United Nations special envoy for global education, Gordon Brown, on Thursday held talks with Nigeria’s President-elect, Muhammadu Buhari, on the raging insurgency in Northern Nigeria.
Brown, Britain’s former Prime Minister, who expressed gladness in the rescue of hundreds of girls by the Nigerian troops within the last two days from Boko Haram captivity, said it was “time to end the nightmare” of kidnappings, which, with forced conscription have been a regular feature of the bloody six-year insurgency.
In a statement on Thursday, Brown said, “Now that some girls have been released we want all girls released, and we want them home with their families in days; not months or years.”
Brown has spearheaded an initiative to improve security at schools in Nigeria, which have been a target for the militants, who are opposed to Western-style, secular education.
Talks with Buhari, who won last month’s elections, would focus on international military support to free the Chibok girls as well as improving access to secure schools for girls, he added.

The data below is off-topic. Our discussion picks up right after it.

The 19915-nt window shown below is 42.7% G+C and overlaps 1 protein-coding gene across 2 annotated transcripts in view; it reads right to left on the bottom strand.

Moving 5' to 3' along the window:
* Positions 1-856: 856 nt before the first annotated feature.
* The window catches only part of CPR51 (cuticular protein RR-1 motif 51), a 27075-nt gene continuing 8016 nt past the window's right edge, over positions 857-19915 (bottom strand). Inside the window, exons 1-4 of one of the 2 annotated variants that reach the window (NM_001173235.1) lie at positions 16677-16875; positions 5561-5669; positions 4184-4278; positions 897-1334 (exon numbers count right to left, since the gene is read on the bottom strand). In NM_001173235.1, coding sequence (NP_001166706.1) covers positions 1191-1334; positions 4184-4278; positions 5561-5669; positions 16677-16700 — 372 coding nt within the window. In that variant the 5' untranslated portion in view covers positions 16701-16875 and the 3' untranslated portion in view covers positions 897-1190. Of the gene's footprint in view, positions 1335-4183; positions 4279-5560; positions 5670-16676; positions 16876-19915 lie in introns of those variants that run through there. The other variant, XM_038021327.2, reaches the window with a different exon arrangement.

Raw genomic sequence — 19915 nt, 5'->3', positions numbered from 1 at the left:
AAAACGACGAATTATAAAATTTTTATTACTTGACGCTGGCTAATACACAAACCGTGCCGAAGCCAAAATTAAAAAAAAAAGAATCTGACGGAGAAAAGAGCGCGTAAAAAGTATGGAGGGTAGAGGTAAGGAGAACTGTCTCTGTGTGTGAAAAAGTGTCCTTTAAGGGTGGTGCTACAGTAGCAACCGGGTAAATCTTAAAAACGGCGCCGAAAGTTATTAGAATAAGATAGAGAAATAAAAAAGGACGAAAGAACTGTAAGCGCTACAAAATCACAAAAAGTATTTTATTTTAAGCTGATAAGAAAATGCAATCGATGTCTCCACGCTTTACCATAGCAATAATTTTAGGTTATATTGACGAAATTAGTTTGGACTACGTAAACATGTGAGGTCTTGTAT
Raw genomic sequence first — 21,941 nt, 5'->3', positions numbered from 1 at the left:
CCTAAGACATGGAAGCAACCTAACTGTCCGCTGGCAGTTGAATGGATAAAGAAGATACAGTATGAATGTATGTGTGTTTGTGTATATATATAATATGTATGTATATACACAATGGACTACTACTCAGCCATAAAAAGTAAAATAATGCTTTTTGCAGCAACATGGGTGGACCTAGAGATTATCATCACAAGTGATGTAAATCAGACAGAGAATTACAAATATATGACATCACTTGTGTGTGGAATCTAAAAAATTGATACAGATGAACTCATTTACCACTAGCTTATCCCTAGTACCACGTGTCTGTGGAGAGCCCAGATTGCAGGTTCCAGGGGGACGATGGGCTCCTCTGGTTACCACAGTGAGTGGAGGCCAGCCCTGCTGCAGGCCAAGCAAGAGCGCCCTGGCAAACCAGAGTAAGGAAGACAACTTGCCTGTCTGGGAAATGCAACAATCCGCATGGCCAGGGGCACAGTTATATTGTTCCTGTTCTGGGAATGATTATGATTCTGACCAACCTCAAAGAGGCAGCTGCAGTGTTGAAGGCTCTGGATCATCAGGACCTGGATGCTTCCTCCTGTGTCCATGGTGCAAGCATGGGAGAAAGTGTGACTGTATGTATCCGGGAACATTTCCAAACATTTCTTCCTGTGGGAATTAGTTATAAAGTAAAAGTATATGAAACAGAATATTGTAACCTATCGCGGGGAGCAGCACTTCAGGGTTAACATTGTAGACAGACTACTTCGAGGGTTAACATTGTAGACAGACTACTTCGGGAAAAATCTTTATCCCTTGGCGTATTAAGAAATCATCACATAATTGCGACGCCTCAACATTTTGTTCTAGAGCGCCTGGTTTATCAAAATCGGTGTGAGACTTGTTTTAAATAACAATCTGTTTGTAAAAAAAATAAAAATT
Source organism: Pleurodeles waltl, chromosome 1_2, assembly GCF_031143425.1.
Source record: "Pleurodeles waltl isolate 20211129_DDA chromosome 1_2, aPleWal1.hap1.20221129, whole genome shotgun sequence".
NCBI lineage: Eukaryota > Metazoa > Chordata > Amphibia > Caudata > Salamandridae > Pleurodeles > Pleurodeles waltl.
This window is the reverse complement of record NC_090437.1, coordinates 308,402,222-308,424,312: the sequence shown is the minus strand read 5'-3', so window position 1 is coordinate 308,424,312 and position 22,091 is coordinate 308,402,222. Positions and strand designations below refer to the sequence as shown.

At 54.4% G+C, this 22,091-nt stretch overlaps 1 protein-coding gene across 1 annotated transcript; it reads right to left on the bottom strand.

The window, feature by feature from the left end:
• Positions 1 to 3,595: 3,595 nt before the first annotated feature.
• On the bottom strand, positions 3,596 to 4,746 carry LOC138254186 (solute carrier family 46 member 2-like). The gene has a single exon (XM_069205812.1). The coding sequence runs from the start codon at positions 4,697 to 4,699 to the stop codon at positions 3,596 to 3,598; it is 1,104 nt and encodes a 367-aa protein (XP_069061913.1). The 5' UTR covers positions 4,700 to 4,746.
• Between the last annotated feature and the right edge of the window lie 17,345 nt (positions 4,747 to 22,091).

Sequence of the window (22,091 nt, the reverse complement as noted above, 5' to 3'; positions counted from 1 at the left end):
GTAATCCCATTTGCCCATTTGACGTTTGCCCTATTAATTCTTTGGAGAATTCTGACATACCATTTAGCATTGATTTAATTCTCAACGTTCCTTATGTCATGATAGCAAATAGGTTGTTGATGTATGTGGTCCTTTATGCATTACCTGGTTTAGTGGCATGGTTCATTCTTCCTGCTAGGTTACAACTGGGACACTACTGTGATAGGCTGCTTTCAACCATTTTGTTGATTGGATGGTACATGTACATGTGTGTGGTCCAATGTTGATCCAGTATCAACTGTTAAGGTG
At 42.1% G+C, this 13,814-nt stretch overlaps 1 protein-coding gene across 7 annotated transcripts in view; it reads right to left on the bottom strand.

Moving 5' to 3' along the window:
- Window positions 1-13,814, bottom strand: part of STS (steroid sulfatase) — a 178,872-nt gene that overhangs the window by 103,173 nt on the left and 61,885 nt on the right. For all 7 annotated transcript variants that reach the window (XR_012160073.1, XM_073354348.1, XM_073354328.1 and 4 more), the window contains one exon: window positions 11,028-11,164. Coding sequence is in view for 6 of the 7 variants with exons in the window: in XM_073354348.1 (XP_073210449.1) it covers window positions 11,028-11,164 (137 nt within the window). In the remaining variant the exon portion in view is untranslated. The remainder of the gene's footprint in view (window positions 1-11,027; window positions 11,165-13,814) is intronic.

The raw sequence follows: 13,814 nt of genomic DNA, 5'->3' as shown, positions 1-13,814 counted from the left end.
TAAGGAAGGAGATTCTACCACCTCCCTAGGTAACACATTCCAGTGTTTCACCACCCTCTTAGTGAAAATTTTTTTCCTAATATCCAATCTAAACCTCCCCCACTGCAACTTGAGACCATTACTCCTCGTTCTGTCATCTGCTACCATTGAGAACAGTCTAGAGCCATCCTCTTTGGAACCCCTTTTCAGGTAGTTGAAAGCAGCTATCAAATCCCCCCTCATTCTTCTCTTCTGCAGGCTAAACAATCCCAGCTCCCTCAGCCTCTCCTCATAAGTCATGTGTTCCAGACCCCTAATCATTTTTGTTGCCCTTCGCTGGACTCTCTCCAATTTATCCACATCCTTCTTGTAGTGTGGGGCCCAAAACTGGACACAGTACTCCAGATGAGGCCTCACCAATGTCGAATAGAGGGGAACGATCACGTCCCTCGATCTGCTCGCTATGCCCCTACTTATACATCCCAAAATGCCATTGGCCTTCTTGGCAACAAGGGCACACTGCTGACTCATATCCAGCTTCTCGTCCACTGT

On safety of schools, Brown had said before the meeting with Buhari: “I will also offer help for safe schools which allow girls to participate in education, free of fear.?? We need more secure, better-prepared safe schools to make girls and parents know everything is being done to protect them.? Today, 10 million children don’t go to school in Nigeria.? By creating safe schools and communities where girls are free of fear we can get every child into school and learning.”
Buhari had vowed to crush Boko Haram, whose quest for a hardline Islamic state in North East Nigeria has left at least 15,000 dead and more than 1.5 million homeless since 2009.
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